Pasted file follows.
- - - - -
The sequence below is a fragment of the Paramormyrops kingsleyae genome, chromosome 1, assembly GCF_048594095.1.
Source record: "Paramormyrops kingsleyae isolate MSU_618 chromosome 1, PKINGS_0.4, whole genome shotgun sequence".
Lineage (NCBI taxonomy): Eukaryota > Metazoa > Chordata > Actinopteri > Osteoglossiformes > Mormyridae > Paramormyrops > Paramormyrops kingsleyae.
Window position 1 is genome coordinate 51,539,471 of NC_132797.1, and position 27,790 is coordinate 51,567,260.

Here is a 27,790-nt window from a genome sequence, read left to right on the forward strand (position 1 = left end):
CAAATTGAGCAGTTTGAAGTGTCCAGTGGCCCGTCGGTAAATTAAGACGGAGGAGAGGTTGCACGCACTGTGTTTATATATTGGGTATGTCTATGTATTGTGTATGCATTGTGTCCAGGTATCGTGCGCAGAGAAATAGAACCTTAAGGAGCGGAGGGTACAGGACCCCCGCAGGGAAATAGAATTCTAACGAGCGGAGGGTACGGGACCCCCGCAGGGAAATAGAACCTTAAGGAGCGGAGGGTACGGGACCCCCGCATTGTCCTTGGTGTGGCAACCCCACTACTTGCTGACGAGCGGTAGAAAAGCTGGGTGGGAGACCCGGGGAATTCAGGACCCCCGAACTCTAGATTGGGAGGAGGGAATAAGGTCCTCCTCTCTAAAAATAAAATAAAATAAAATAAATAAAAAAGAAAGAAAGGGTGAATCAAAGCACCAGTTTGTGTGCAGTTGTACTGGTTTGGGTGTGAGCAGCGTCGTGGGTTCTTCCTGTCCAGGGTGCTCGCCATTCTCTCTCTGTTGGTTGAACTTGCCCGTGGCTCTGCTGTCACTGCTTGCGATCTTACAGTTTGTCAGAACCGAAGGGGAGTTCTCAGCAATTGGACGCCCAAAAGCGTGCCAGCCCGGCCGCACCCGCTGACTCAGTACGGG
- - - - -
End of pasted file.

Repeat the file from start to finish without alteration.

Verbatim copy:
The sequence below is a fragment of the Paramormyrops kingsleyae genome, chromosome 1, assembly GCF_048594095.1.
Source record: "Paramormyrops kingsleyae isolate MSU_618 chromosome 1, PKINGS_0.4, whole genome shotgun sequence".
Lineage (NCBI taxonomy): Eukaryota > Metazoa > Chordata > Actinopteri > Osteoglossiformes > Mormyridae > Paramormyrops > Paramormyrops kingsleyae.
Window position 1 is genome coordinate 51,539,471 of NC_132797.1, and position 27,790 is coordinate 51,567,260.

Here is a 27,790-nt window from a genome sequence, read left to right on the forward strand (position 1 = left end):
CAAATTGAGCAGTTTGAAGTGTCCAGTGGCCCGTCGGTAAATTAAGACGGAGGAGAGGTTGCACGCACTGTGTTTATATATTGGGTATGTCTATGTATTGTGTATGCATTGTGTCCAGGTATCGTGCGCAGAGAAATAGAACCTTAAGGAGCGGAGGGTACAGGACCCCCGCAGGGAAATAGAATTCTAACGAGCGGAGGGTACGGGACCCCCGCAGGGAAATAGAACCTTAAGGAGCGGAGGGTACGGGACCCCCGCATTGTCCTTGGTGTGGCAACCCCACTACTTGCTGACGAGCGGTAGAAAAGCTGGGTGGGAGACCCGGGGAATTCAGGACCCCCGAACTCTAGATTGGGAGGAGGGAATAAGGTCCTCCTCTCTAAAAATAAAATAAAATAAAATAAATAAAAAAGAAAGAAAGGGTGAATCAAAGCACCAGTTTGTGTGCAGTTGTACTGGTTTGGGTGTGAGCAGCGTCGTGGGTTCTTCCTGTCCAGGGTGCTCGCCATTCTCTCTCTGTTGGTTGAACTTGCCCGTGGCTCTGCTGTCACTGCTTGCGATCTTACAGTTTGTCAGAACCGAAGGGGAGTTCTCAGCAATTGGACGCCCAAAAGCGTGCCAGCCCGGCCGCACCCGCTGACTCAGTACGGG